First, we heard from Carol Howard Merritt, a young Presbyterian pastor from Washington, D.C. and author of The Tribal Church: Ministering to the Missing Generation. She started out by telling a story about one of her parishioners, a member of the church council (or whatever they call the governing board in Presbyterian churches) who arrived late for a meeting, apologized for her tardiness, and explained that she'd run into a friend on the way there. When it accidentally slipped out that she was on her way to church, she'd felt the need to explain... to clarify... "No! It's not what you think it is! My church isn't like that!" And Carol confessed she finds herself doing the same thing, all the time, when people learn that she's a pastor.
Oh, man! Does that sound familiar?!
"Yes, I'm a pastor, but it's not like that! My church isn't what you think it is. We believe in peace and work for justice, and we don't reduce faith to moralisms, and we aren't homophobic or sexist or narrow-minded, and we don't think you have to be a Republican to follow Jesus!"
Yes, all too familiar!
"Church can be very scary," Carol says. "If you go to church and you still dare to admit it, you have some explaining to do."
As a young adult in ministry (although getting less young all the time, I must confess: I turn 38 tomorrow!), I found it fascinating to hear Carol's presentation. So much of it rang true, from my experience, both personally and with others from my generation. A few things to hold onto:
- Six million people who used to go to church no longer do -- they're under age 45. They are "The Missing Generation." Six million!
- Too often, we in the church think in terms of life cycles. We celebrate a child's baptism, we raise them in Sunday School, and we celebrate a big "graduation" when they complete confirmation. Then we send them off, expecting they'll come back when they have kids of their own. Then we plan ministries for Mom-and-Dad-and-the-kids, but we don't offer much for those in between. The problem is, only 25% of households have Mom and Dad and kids. 51% of women in our society aren't married. When the single young adult comes to worship for the first time, the subtle (and sometimes not-so-subtle) message we convey is, "You are not what we're looking for."
- Misunderstandings about young adults:
- Employment: that young adults quit their jobs if they don't fit in with their yoga schedules. Truth: many, many young adults are in temporary employment because it's the only work they can get. They work long hours, and their productivity is higher than previous generations. Because they're in temp jobs, they have few benefits, and they are often the first to be laid off. 30% of people ages 19-29 have no health insurance -- particularly troubling when you remember that this is the time period when people have typically had babies... today many young adults can't even get a doctor's appointment!
- Finances: that young adults prefer to "mooch" off their parents. Truth: young adults find themselves in terrible financial hardship because of the tragic combination of enormous student loans, the high cost of housing (particularly in urban areas, where young adults can find work), and stagnant wages. She described college students with whom she works who hold down four jobs while taking a full course load, and then celebrate that they've been able to keep their student loans to $50,000.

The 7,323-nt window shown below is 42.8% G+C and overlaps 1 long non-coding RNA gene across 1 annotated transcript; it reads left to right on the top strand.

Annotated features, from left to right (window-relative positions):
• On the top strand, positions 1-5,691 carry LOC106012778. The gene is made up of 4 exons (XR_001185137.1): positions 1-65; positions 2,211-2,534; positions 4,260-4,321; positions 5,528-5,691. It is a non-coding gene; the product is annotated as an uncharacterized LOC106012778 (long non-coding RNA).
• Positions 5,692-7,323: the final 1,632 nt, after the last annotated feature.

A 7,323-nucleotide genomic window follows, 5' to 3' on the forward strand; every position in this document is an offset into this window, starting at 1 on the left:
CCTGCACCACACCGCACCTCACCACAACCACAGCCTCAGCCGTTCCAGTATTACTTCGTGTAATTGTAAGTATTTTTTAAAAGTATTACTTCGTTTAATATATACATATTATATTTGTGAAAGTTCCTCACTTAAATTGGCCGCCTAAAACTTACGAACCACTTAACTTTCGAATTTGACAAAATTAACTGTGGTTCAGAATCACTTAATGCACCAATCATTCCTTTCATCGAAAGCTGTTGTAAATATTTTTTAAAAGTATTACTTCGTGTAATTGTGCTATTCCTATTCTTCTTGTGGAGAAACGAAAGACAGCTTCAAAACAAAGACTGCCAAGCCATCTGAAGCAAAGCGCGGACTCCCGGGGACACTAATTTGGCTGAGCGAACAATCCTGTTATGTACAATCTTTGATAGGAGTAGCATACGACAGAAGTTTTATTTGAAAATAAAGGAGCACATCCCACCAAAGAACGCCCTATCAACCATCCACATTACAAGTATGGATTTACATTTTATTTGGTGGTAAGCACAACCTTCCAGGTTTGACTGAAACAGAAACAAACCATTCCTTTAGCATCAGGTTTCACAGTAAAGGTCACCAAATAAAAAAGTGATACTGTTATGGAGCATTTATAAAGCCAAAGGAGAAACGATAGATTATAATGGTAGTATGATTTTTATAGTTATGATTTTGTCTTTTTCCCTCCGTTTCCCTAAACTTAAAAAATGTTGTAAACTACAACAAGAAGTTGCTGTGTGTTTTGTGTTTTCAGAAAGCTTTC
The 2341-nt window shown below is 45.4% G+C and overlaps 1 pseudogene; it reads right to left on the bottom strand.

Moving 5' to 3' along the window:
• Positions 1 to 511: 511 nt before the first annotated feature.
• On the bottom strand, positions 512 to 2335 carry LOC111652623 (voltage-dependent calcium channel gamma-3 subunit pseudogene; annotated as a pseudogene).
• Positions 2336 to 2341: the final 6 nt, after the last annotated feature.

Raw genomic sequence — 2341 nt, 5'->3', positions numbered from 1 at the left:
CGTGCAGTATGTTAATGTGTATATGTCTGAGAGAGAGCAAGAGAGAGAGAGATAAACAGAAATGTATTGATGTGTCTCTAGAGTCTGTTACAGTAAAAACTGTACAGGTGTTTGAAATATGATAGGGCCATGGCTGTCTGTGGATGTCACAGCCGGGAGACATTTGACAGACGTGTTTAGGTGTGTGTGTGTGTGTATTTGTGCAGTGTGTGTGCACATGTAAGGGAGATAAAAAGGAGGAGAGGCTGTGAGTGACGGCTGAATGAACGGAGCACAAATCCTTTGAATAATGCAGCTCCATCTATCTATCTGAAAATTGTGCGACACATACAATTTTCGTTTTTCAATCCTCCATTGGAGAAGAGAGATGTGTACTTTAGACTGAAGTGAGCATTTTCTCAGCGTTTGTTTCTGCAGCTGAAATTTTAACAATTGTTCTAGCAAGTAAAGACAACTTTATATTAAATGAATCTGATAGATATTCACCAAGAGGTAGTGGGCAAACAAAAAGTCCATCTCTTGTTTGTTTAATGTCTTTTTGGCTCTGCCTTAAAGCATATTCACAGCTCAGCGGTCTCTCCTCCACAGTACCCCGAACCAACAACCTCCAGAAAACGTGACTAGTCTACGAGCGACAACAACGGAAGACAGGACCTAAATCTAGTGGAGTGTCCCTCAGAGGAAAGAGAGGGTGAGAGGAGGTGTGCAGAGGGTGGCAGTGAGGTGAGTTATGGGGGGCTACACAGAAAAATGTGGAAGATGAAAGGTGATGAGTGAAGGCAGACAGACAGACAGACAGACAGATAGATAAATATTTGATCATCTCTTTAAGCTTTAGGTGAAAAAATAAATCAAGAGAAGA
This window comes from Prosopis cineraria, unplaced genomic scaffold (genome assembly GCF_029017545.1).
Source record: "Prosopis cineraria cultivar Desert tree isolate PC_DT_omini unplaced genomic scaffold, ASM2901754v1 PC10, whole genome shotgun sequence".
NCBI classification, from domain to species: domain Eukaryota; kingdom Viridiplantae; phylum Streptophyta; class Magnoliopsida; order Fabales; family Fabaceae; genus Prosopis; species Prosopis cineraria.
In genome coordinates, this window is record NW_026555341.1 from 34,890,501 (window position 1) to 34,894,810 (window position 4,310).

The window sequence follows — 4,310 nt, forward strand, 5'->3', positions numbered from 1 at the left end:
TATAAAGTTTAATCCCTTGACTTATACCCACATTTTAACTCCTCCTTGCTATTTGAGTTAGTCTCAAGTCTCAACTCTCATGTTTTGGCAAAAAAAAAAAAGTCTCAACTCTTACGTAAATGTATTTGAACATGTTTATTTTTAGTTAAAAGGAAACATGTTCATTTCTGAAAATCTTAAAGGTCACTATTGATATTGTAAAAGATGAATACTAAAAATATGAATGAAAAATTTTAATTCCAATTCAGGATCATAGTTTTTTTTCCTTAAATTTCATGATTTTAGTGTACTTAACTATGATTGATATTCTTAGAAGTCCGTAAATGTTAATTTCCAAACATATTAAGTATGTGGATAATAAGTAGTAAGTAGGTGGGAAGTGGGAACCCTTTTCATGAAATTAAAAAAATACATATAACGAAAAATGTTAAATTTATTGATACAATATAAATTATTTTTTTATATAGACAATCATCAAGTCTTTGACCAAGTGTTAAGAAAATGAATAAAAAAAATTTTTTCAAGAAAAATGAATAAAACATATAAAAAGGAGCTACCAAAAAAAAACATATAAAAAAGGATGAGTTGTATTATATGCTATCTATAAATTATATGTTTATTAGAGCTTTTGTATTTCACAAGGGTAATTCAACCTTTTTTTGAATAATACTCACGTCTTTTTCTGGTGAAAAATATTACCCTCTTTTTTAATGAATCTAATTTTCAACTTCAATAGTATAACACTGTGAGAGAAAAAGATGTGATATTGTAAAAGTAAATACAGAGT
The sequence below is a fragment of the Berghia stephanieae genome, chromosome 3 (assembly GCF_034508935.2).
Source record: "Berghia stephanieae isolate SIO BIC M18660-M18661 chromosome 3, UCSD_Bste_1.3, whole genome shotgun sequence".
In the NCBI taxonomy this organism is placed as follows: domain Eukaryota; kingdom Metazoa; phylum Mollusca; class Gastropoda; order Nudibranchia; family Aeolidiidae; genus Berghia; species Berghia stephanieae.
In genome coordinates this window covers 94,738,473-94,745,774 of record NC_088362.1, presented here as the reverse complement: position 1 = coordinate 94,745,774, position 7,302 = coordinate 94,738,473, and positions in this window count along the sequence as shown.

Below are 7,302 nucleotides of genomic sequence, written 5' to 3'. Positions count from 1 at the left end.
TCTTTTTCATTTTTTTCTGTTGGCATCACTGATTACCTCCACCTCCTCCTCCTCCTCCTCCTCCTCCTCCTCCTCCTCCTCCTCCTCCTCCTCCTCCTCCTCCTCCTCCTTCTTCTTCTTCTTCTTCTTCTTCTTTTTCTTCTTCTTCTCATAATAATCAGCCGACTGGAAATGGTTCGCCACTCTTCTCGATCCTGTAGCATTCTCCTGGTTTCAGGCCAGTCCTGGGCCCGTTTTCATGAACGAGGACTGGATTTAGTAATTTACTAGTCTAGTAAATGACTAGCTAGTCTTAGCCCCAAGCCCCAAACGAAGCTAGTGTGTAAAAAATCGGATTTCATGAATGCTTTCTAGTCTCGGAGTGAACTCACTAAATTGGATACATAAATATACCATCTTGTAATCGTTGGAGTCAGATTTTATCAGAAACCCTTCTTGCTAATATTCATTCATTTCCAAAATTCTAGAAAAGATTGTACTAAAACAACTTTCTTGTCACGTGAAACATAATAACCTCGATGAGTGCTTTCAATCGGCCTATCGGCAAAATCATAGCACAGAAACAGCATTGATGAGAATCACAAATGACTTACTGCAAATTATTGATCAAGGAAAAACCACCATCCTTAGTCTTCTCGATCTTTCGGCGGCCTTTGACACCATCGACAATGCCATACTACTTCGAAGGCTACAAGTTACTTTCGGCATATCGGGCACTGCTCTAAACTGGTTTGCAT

- Commitments: that young adults are "commitment-phobic." Truth: marriage rates are lower (often because of financial insecurity), but among young adults who are married, divorce rates are lower, too. And commitment to a job can't be measured fairly, since so many young adults find themselves forced to work temp jobs.
- Young adults aren't looking for entertainment in church: they find contemplative prayer and labyrinths to be incredibly engaging. Often the parts of worship that appeal most to this generation are times of silence.
- Gen X (ages 25-45) is the most innovative generation ever in our nation. Young adults are eager to start new things. Gen Y (under age 25) is huge -- bigger, Carol says, than the Baby Boomer generation. At the same time, Gen Y is more institutionally minded than Gen X. So what if, she asks -- what if we allowed Gen X to develop new communities of faith to engage Gen Y? Wow! That question is rocking my world right now. It sounds to me like a recipe for the most incredible transformation of the church... the next Great Awakening, yes?
And then from Marcia McFee, the coolest stuff ever about music and worship! If I had come just for this seminar, it would have been worth it. Just a few snippets, because it's late and I'm tired:
- One size does not fit all. Use the full repertoire: jazz, traditional hymns (including with new arrangements and even new melodies), bluegrass, old and new contemporary (which really is not an oxymoron), global, Taize, blues, Iona, popular songs...
- Question: Is this the right song for this moment, to evoke the feeling I'm trying to create? It's not just about using the right genre.
- Question: How do we create an environment in which to experience the Holy? ... for this message... for this place... for these people?
- Think like a filmmaker: create a "score" or "soundscape" for our experience of the Holy. Use music for transitions. Let it be the glue for the layers of worship, connecting the verbal, the visual, and the visceral.
Good stuff today! Lots to process! Lots to utilize!